What can I do to help someone with hearing loss?

When someone is diagnosed with a hearing loss, it is natural for them to feel upset or disheartened about it. The person may have mixed emotions such as denial, anger, anxiety, sadness or confusion. It is important for close friends or family to be very supportive and help the person to come to terms with it. Providing a good listening ear and being empathetic is the best way to show support, and some words of encouragement will go a long way.

If hearing aids are needed for him, make sure to reassure him that he does not have to be conscious about it and that it is perfectly normal. He may have avoided social situations due to his hearing difficulties, and so, as a loved one it would be good to try and bring him out of his shell by giving him confidence and helping him deal with being in different listening environments.
It is also important to encourage him to wear his hearing aids consistently if he forgets to do so. If the patient has dexterity or cognitive issues, it would be important for his loved ones to help him with general care and maintenance of his hearing aid, such as with cleaning or changing batteries.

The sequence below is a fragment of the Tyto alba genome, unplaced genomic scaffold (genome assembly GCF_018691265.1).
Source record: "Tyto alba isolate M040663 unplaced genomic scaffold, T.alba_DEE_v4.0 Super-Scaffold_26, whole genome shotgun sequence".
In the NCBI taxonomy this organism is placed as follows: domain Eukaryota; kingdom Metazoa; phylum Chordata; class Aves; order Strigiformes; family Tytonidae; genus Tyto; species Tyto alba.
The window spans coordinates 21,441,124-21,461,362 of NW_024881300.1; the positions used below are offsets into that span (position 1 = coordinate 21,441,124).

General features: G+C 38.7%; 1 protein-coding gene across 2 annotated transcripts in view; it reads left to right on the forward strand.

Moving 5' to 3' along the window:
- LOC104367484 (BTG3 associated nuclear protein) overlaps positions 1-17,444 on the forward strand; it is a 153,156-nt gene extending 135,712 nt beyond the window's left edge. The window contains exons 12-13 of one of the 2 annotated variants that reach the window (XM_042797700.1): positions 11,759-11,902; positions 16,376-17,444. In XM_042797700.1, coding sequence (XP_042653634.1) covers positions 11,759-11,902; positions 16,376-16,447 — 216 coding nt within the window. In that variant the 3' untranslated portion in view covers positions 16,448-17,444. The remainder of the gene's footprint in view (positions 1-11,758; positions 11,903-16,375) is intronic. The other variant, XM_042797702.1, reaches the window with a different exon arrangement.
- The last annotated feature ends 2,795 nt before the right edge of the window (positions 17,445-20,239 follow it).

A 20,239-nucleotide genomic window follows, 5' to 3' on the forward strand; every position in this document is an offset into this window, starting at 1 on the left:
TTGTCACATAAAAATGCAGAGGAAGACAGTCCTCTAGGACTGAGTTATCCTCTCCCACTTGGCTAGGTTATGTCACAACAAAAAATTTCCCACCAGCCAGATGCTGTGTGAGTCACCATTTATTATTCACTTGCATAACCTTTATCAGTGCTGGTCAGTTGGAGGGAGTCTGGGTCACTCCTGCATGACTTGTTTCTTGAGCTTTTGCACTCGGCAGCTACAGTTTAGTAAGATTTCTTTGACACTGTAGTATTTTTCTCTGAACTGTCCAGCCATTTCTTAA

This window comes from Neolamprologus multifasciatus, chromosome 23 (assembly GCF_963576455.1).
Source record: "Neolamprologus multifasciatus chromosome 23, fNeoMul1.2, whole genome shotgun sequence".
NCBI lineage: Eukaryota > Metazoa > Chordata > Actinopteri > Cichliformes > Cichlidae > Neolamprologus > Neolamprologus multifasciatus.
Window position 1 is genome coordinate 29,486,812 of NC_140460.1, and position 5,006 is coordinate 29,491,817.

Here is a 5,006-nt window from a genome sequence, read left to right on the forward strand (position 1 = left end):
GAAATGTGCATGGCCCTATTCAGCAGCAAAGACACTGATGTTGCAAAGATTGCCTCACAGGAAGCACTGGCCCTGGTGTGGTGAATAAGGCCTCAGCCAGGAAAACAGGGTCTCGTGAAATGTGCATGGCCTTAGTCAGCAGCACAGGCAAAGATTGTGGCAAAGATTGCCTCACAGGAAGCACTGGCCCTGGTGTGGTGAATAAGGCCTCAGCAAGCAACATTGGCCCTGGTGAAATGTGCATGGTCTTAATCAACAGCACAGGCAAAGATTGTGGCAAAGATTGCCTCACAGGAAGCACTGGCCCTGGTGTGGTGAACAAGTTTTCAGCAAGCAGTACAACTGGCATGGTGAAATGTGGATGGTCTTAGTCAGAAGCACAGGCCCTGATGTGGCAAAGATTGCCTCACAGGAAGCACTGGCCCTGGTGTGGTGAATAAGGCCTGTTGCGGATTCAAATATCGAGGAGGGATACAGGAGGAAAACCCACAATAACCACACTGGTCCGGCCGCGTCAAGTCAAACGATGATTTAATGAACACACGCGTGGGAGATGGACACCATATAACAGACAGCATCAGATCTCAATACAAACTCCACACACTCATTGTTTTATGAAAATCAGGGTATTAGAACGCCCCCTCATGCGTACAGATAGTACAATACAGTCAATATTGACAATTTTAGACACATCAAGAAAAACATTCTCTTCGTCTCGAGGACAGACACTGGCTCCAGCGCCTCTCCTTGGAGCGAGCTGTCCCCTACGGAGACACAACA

Practicing good communication skills is especially important as hearing aids do not guarantee that the person can hear well in all situations and with multiple speakers or in noisy environments. Friends and family can help by practicing good communication strategies and informing others to do so as well.

Some examples of good strategies are as follows:
 Maintain good eye contact and face the person so that he can use speechreading and observe your body language to grasp the full meaning and context of the information conveyed
 Use simpler sentences with pauses instead of complex or long sentences as this may cause auditory fatigue for the patient
 Say the patient’s name before starting the conversation to get his attention first
 Be prepared to repeat or rephrase your words in case the patient did not understand it
 Try to have conversations in an area with less background noise and good lighting
 In a group situation or meeting, try to remind the others to take turns speaking
 Do not abruptly change the topic of the conversation. Try to ease into the next topic or inform the person about the change in topic or context
 Tell your loved one to inform you if he did not catch what you or someone else said, and to let you know if he is having trouble or straining to listen
 If you are giving important details, have the person repeat it back to you so that both parties can be sure that the information conveyed was accurate
 Encourage him to enrol in aural rehabilitation classes or courses
 Be patient with them and have a positive attitude! This will give them more confidence to expose themselves to more challenging listening situations and which in turn will improve their speech discrimination ability over time

Another way to show support to a loved one with hearing loss is by being an advocate yourself. Be proactive and suggest to the management in organisations if they do not provide services or cater to the needs of hearing impaired.

-Sonia Jaya, Audiologist (MyEar Singapore & Stealth Sonics)